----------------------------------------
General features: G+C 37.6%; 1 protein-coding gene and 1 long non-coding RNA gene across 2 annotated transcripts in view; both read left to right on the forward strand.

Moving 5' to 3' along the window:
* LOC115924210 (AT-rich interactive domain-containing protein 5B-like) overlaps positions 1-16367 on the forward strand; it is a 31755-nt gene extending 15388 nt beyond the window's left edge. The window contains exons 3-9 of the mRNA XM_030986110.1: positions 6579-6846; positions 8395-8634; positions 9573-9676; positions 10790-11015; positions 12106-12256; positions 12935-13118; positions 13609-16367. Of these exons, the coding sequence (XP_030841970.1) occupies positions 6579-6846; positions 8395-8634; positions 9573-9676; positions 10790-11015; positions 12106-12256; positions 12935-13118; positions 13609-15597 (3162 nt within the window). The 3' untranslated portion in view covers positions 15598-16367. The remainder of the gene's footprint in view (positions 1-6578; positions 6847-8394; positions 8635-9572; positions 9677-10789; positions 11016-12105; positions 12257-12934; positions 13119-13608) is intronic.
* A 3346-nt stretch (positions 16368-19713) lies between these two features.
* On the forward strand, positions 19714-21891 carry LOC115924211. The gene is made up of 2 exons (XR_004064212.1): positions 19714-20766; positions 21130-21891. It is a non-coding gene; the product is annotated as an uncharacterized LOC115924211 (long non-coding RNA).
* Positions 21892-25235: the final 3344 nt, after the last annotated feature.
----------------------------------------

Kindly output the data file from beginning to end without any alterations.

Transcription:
General features: G+C 37.6%; 1 protein-coding gene and 1 long non-coding RNA gene across 2 annotated transcripts in view; both read left to right on the forward strand.

Moving 5' to 3' along the window:
* LOC115924210 (AT-rich interactive domain-containing protein 5B-like) overlaps positions 1-16367 on the forward strand; it is a 31755-nt gene extending 15388 nt beyond the window's left edge. The window contains exons 3-9 of the mRNA XM_030986110.1: positions 6579-6846; positions 8395-8634; positions 9573-9676; positions 10790-11015; positions 12106-12256; positions 12935-13118; positions 13609-16367. Of these exons, the coding sequence (XP_030841970.1) occupies positions 6579-6846; positions 8395-8634; positions 9573-9676; positions 10790-11015; positions 12106-12256; positions 12935-13118; positions 13609-15597 (3162 nt within the window). The 3' untranslated portion in view covers positions 15598-16367. The remainder of the gene's footprint in view (positions 1-6578; positions 6847-8394; positions 8635-9572; positions 9677-10789; positions 11016-12105; positions 12257-12934; positions 13119-13608) is intronic.
* A 3346-nt stretch (positions 16368-19713) lies between these two features.
* On the forward strand, positions 19714-21891 carry LOC115924211. The gene is made up of 2 exons (XR_004064212.1): positions 19714-20766; positions 21130-21891. It is a non-coding gene; the product is annotated as an uncharacterized LOC115924211 (long non-coding RNA).
* Positions 21892-25235: the final 3344 nt, after the last annotated feature.